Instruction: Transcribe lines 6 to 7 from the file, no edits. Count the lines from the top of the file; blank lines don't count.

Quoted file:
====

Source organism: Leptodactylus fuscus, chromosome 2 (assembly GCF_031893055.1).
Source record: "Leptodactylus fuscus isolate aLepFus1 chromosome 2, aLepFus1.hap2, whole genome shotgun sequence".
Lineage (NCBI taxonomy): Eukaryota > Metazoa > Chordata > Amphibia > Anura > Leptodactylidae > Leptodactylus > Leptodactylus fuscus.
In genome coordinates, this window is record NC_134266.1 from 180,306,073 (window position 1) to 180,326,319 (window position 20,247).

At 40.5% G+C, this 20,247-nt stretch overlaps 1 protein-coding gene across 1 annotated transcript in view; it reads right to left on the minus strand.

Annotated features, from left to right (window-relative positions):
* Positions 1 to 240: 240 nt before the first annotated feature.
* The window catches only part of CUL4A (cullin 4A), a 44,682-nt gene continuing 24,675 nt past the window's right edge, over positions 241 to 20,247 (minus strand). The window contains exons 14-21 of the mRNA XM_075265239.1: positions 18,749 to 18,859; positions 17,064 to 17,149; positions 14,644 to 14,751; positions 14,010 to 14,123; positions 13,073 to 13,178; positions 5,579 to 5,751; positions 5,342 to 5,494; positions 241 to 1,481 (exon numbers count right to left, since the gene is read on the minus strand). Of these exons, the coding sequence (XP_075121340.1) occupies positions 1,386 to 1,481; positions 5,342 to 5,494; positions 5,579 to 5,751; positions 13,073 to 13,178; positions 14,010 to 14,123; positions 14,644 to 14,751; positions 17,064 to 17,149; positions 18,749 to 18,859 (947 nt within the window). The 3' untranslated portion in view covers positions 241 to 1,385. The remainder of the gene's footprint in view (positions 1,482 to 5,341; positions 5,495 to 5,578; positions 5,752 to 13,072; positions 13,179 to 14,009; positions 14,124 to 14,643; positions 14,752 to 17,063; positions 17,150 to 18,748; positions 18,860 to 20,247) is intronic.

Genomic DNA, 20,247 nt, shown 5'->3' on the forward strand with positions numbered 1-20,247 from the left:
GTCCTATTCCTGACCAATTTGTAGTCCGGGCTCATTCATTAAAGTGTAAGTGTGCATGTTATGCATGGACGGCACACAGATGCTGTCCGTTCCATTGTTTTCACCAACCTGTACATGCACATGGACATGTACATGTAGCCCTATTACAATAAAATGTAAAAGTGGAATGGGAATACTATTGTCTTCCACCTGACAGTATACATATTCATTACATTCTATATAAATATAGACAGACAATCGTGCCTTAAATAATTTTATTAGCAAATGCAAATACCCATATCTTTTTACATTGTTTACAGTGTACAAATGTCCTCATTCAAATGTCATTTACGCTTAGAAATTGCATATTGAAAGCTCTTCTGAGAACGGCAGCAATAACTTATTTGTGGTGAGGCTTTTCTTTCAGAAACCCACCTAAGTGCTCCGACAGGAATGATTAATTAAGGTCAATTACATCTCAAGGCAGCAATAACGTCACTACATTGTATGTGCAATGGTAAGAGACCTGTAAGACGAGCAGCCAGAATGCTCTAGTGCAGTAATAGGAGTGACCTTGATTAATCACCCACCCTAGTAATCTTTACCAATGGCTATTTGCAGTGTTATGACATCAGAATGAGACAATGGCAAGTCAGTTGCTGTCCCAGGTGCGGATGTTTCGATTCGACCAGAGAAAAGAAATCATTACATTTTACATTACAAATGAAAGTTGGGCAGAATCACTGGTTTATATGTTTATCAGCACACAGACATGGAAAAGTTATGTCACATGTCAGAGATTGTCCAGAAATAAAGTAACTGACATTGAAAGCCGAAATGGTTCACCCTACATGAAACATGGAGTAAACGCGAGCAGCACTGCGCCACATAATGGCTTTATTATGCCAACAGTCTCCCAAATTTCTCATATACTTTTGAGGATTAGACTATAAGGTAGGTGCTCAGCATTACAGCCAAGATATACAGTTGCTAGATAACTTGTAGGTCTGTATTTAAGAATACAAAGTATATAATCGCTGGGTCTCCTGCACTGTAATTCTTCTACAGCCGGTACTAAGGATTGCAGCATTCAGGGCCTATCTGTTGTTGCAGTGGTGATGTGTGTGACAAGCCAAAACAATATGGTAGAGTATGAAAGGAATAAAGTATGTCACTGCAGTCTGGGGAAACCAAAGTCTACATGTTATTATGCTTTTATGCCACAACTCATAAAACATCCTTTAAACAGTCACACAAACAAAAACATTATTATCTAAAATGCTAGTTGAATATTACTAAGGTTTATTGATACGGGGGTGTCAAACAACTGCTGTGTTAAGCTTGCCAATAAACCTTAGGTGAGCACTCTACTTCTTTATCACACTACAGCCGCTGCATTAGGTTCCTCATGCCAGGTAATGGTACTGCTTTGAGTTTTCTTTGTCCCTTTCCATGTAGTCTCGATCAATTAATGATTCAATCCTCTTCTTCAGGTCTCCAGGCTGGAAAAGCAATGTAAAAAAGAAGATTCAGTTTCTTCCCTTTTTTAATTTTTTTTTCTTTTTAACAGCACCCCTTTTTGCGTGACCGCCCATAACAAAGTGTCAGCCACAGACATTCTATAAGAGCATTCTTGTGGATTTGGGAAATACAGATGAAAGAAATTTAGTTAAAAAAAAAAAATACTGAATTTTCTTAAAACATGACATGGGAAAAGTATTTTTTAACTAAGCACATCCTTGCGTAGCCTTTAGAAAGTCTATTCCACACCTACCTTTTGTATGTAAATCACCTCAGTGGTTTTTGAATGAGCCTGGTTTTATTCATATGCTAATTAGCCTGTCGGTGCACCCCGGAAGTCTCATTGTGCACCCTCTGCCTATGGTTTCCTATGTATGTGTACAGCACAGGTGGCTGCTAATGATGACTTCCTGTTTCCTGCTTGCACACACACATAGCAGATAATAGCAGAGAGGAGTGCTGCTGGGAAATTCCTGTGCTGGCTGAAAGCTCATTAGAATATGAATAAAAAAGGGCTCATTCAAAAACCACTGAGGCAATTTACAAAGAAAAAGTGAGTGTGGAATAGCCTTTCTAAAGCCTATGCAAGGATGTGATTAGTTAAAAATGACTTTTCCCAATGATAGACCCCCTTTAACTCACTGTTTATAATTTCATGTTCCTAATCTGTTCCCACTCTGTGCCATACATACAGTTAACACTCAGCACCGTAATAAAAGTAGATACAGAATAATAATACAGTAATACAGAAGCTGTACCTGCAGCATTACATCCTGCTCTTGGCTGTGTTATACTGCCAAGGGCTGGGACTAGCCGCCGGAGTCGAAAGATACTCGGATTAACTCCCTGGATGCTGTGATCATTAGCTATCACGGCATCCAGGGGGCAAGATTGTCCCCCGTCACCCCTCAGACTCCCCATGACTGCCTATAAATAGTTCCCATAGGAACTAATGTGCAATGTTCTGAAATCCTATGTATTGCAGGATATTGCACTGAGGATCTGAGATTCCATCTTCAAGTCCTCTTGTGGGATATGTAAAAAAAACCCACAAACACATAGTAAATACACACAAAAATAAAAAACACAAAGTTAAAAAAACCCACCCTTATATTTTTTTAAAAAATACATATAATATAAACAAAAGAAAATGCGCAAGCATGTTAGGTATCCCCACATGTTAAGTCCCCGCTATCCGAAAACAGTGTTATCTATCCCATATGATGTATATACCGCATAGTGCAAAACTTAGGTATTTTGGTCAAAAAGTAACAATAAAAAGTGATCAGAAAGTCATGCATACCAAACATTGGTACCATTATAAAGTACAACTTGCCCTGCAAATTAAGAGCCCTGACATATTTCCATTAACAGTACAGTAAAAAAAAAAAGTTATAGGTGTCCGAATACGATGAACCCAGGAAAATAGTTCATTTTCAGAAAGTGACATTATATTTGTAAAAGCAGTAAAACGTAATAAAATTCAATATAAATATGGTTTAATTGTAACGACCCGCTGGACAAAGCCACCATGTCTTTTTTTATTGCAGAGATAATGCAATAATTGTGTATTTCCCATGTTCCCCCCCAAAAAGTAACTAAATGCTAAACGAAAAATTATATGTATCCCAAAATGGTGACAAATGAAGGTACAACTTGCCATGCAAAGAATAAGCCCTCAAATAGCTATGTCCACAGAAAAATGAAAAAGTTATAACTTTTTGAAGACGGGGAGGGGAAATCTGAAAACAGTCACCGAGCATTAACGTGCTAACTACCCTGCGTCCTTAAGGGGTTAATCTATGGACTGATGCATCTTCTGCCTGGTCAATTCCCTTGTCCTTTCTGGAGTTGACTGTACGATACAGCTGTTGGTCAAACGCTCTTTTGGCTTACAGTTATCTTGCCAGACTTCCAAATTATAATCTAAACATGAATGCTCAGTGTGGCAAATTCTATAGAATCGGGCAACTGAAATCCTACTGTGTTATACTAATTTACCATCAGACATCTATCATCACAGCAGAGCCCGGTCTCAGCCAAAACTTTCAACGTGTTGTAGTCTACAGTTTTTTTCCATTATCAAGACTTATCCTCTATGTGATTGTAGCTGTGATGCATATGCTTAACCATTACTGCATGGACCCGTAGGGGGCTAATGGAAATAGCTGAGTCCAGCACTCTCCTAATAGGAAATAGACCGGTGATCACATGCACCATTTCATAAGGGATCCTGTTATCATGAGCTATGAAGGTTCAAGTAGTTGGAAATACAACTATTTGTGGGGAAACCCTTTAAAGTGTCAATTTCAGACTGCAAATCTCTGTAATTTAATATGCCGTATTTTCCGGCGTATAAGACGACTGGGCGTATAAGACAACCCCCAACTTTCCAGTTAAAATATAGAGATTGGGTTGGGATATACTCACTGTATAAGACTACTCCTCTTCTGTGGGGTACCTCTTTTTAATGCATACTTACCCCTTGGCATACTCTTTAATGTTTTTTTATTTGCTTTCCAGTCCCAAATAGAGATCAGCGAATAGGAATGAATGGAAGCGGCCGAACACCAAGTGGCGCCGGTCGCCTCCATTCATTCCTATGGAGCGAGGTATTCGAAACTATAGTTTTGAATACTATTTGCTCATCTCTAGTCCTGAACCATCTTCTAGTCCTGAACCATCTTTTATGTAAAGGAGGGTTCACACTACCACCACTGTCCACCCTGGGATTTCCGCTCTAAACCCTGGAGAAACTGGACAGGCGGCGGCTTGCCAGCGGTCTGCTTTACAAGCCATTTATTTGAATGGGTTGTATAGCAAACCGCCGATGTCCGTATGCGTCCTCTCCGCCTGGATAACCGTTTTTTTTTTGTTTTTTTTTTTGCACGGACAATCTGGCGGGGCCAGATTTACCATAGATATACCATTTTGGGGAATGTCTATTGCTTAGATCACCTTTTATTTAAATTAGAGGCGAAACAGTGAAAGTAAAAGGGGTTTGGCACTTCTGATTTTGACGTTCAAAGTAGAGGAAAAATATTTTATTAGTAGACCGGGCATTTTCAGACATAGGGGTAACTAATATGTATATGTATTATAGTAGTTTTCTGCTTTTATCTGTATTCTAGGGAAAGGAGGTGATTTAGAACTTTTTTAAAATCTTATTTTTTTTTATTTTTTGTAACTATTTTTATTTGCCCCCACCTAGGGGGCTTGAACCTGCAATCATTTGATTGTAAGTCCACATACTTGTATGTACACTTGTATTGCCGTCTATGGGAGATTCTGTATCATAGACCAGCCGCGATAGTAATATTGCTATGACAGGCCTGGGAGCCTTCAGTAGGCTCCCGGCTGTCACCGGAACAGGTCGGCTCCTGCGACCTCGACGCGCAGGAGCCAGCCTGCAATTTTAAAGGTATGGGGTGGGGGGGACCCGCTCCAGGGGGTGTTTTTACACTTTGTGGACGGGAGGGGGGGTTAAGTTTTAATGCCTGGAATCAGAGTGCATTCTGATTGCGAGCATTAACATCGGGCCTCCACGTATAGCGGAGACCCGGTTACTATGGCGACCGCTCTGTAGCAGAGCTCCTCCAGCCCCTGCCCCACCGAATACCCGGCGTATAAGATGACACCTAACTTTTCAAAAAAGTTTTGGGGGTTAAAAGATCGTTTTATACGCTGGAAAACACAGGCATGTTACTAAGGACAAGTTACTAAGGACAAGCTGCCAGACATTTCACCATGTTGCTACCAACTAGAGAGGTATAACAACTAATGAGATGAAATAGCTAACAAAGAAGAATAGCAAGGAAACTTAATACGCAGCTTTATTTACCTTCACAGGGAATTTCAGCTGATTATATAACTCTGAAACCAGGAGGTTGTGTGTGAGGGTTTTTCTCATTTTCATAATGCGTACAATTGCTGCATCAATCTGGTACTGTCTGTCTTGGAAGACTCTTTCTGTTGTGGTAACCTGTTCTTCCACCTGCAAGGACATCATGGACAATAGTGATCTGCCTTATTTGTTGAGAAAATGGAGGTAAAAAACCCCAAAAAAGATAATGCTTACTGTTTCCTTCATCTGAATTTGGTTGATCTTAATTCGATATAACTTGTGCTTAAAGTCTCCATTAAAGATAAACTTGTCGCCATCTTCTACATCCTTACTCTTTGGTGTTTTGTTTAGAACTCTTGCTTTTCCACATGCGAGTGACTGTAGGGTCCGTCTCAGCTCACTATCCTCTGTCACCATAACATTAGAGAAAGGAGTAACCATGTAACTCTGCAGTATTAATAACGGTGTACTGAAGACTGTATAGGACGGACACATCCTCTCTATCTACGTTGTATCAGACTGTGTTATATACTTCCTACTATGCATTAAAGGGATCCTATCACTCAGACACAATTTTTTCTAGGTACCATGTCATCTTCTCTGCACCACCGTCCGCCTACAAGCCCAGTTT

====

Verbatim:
Annotated features, from left to right (window-relative positions):
* Positions 1 to 240: 240 nt before the first annotated feature.